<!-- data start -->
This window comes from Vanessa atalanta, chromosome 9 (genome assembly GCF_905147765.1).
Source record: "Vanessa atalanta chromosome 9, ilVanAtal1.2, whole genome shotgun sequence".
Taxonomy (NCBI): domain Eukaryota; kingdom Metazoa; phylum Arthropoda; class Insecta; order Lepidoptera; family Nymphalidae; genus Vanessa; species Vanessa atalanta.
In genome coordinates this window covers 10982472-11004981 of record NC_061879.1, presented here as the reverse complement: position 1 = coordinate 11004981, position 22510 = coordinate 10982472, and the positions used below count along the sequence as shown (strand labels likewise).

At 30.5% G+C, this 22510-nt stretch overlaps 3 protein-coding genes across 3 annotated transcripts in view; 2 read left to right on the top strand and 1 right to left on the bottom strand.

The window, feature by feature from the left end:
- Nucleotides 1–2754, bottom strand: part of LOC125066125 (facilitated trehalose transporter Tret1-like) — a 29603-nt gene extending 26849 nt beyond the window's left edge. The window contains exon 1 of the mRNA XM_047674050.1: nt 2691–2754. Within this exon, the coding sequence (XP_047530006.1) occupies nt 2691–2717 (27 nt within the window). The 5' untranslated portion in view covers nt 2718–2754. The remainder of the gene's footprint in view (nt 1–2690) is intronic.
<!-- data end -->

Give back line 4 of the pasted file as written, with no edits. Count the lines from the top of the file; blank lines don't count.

In genome coordinates this window covers 10982472-11004981 of record NC_061879.1, presented here as the reverse complement: position 1 = coordinate 11004981, position 22510 = coordinate 10982472, and the positions used below count along the sequence as shown (strand labels likewise).